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Mezzo-soprano Guadalupe Paz is Frida Kahlo in San Diego Opera's production of "El último sueño de Frida y Diego (The last dream of Friday and Diego)," shown in an Oct. 27, 2022 photo.
Karli Cadel
Mezzo-soprano Guadalupe Paz is Frida Kahlo in San Diego Opera's production of "El último sueño de Frida y Diego (The last dream of Friday and Diego)," shown in an Oct. 27, 2022 photo.

San Diego weekend arts events: Frida, dance, puppets and more

'El último sueño de Frida y Diego'

Opera, Music, Theater
San Diego Opera's world premiere of "El último sueño de Frida y Diego (The last dream of Friday and Diego)" is a gorgeous production. The story takes place on a Día de los Muertos after painter Frida Kahlo's death, when she returns to the world of the living for one day to paint again and reunite with her husband Diego Rivera. Composer Gabriela Lena Frank's score is astonishingly sweeping and cinematic at turns, but also subtle when needed. Instrumentation and musical cues for certain characters added texture and familiarity. Nilo Cruz's libretto — that is, the lyrics, which form the entire script in this case — is funny, endearing and approachable. The opera is sung in Spanish, with both Spanish and English supertitles above the stage.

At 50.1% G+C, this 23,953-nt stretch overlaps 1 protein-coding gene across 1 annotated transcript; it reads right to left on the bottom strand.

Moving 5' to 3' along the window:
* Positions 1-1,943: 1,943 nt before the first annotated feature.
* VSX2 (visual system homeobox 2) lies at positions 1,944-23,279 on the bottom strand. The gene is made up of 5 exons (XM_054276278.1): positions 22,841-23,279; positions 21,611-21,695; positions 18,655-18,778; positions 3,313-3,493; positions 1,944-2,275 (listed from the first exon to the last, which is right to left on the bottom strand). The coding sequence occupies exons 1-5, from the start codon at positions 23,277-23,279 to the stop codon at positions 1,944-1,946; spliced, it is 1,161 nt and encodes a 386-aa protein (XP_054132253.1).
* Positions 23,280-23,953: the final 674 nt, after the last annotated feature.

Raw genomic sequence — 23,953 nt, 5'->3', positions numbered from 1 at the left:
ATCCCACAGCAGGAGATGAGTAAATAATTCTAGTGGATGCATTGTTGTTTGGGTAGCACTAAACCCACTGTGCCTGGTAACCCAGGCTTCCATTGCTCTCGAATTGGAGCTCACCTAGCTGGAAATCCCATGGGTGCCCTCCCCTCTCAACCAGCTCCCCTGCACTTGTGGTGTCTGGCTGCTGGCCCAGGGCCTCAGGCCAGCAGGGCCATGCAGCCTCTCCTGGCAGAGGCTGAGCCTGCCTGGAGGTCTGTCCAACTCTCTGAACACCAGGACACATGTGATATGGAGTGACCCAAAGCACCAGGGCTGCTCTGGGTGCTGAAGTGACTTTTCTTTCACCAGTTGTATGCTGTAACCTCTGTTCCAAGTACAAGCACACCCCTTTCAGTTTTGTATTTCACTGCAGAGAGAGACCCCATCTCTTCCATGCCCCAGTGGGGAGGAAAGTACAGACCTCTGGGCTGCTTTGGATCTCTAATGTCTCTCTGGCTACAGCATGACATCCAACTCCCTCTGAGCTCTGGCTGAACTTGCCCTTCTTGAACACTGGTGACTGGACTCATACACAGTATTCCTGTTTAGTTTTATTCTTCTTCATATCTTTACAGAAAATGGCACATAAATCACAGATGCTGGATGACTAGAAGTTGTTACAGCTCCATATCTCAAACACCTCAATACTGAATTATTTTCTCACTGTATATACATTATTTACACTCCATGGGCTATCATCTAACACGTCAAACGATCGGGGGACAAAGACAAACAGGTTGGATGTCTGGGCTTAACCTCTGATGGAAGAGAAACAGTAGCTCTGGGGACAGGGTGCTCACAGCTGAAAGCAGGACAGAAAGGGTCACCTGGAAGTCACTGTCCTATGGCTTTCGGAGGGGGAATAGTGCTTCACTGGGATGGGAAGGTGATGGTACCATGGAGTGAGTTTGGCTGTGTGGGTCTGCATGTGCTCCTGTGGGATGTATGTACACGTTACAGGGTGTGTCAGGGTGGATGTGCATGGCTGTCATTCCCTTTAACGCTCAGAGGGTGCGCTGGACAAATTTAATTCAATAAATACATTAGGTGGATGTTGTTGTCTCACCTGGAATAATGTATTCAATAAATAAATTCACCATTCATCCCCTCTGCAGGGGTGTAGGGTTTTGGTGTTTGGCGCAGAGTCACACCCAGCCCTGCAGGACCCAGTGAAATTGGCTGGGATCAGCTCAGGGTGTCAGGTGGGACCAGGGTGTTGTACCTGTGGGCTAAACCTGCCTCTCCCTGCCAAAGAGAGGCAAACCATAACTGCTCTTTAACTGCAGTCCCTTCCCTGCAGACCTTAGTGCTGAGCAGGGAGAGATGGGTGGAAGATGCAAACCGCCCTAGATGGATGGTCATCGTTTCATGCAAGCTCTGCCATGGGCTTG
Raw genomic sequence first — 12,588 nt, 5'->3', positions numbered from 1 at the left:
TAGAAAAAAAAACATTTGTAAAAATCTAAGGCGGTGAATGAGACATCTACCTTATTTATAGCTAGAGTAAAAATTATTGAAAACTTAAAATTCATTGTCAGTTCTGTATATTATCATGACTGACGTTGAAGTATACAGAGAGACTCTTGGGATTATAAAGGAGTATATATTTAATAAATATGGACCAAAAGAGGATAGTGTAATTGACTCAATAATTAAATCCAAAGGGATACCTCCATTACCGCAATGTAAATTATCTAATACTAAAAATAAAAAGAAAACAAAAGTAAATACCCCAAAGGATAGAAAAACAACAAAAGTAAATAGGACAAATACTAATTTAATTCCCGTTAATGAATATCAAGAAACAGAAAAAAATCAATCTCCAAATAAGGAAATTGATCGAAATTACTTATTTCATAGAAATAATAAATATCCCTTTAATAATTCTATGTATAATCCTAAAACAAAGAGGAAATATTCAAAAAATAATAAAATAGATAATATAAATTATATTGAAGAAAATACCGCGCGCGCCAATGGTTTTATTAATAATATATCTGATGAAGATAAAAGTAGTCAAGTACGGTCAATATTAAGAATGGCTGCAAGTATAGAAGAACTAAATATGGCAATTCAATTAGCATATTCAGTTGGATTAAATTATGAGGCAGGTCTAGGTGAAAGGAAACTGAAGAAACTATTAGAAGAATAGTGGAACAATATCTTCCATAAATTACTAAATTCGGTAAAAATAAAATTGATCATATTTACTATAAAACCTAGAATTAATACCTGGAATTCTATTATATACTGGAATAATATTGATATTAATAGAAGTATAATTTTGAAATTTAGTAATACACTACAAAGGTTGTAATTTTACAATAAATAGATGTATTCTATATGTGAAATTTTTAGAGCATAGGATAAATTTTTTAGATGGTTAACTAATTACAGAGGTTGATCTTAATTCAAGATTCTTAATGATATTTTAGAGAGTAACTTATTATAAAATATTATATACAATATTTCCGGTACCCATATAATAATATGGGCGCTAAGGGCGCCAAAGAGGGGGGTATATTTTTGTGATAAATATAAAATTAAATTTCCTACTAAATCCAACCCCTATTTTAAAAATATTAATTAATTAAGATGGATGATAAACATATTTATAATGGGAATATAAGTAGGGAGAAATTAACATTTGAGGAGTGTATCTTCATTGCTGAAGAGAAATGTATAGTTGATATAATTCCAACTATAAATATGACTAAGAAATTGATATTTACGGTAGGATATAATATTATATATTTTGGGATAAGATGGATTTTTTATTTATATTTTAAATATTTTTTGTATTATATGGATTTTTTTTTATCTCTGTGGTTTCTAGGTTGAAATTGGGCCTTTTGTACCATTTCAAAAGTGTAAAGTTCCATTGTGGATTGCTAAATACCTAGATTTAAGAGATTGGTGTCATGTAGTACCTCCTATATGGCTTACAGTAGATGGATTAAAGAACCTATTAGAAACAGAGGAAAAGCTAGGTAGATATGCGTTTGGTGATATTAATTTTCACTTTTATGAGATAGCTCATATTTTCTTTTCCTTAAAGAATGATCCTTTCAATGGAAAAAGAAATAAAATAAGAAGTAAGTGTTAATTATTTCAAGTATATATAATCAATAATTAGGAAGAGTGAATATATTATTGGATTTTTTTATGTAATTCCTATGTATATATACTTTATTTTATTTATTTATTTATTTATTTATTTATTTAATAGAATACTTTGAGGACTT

Guadalupe Paz's Frida and Alfredo Daza's Diego are fantastic, and the two play the complicated lovers with well-nuanced power and magic. And the side characters shine: Catrina, "the keeper of the souls," and Leonardo, a fellow departed soul who wishes to return as Greta Garbo on Día de los Muertos both provide comedy and (ironically) humanity.

The opera bridges two worlds: the living and the dead, represented by beautiful, colorful sets. But other bridges emerge, too: between disability and suffering on earth and a pain-free afterlife, between pre-Hispanic Mexico and the realities of 20th century Mexico.


Check out KPBS reporter Beth Accomando's preview here.

Details: Two performances remain: 7:30 p.m. Friday Nov. 4 and 2 p.m. Sunday, Nov. 6, 2022. San Diego Civic Theatre, 1100 Third Ave., downtown. Tickets range from $19 to $295. Discounted rush tickets available two hours prior to the performance.

'Up Close and Personal'

Dance, Visual art, Photography
To coincide with their November performance, San Diego Dance Theater will show a photography exhibition dedicated to dance.

"Dis/Re-member" is Doug McMinimy's series of photographs of choreographer Khamla Somphanh's recent work, "Purposely Accidental." This work was on view at Art Produce about a year ago, but this time McMinimy will pair it with actual dance performances by San Diego Dance Theater artists and choreographers — including Somphanh.

Photographer Doug McMinimy's exhibition, "Dis/Re-member" features dancer Lauren Christie performing choreography by Khamla Somphanh. The exhibition is on view at Art Produce through Jan. 29, 2022.